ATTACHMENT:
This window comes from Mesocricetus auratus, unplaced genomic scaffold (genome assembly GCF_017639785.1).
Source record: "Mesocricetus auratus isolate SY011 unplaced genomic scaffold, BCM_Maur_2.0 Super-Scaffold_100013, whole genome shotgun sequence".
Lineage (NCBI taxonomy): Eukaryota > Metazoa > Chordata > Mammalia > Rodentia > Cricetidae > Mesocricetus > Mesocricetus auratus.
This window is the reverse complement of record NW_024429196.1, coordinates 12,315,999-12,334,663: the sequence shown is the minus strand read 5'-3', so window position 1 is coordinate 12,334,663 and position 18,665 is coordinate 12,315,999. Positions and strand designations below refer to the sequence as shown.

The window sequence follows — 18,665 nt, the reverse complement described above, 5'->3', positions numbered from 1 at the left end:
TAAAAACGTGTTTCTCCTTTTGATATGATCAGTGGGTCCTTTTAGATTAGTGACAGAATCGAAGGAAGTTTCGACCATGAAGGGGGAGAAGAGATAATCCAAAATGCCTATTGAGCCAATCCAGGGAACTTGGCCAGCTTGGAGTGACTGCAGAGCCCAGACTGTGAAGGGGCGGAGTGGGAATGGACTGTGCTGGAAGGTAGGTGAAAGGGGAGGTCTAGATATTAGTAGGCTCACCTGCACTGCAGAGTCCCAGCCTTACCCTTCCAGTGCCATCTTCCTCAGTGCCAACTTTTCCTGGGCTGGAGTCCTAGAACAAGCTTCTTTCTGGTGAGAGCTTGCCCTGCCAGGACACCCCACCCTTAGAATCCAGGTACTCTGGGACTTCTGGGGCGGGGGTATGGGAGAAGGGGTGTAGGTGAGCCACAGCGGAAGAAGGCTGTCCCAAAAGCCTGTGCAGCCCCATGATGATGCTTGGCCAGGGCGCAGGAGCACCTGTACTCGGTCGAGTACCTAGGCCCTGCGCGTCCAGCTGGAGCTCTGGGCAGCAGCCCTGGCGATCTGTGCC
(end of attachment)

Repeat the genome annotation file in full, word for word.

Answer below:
This window comes from Mesocricetus auratus, unplaced genomic scaffold (genome assembly GCF_017639785.1).
Source record: "Mesocricetus auratus isolate SY011 unplaced genomic scaffold, BCM_Maur_2.0 Super-Scaffold_100013, whole genome shotgun sequence".
Lineage (NCBI taxonomy): Eukaryota > Metazoa > Chordata > Mammalia > Rodentia > Cricetidae > Mesocricetus > Mesocricetus auratus.
This window is the reverse complement of record NW_024429196.1, coordinates 12,315,999-12,334,663: the sequence shown is the minus strand read 5'-3', so window position 1 is coordinate 12,334,663 and position 18,665 is coordinate 12,315,999. Positions and strand designations below refer to the sequence as shown.

The window sequence follows — 18,665 nt, the reverse complement described above, 5'->3', positions numbered from 1 at the left end:
TAAAAACGTGTTTCTCCTTTTGATATGATCAGTGGGTCCTTTTAGATTAGTGACAGAATCGAAGGAAGTTTCGACCATGAAGGGGGAGAAGAGATAATCCAAAATGCCTATTGAGCCAATCCAGGGAACTTGGCCAGCTTGGAGTGACTGCAGAGCCCAGACTGTGAAGGGGCGGAGTGGGAATGGACTGTGCTGGAAGGTAGGTGAAAGGGGAGGTCTAGATATTAGTAGGCTCACCTGCACTGCAGAGTCCCAGCCTTACCCTTCCAGTGCCATCTTCCTCAGTGCCAACTTTTCCTGGGCTGGAGTCCTAGAACAAGCTTCTTTCTGGTGAGAGCTTGCCCTGCCAGGACACCCCACCCTTAGAATCCAGGTACTCTGGGACTTCTGGGGCGGGGGTATGGGAGAAGGGGTGTAGGTGAGCCACAGCGGAAGAAGGCTGTCCCAAAAGCCTGTGCAGCCCCATGATGATGCTTGGCCAGGGCGCAGGAGCACCTGTACTCGGTCGAGTACCTAGGCCCTGCGCGTCCAGCTGGAGCTCTGGGCAGCAGCCCTGGCGATCTGTGCC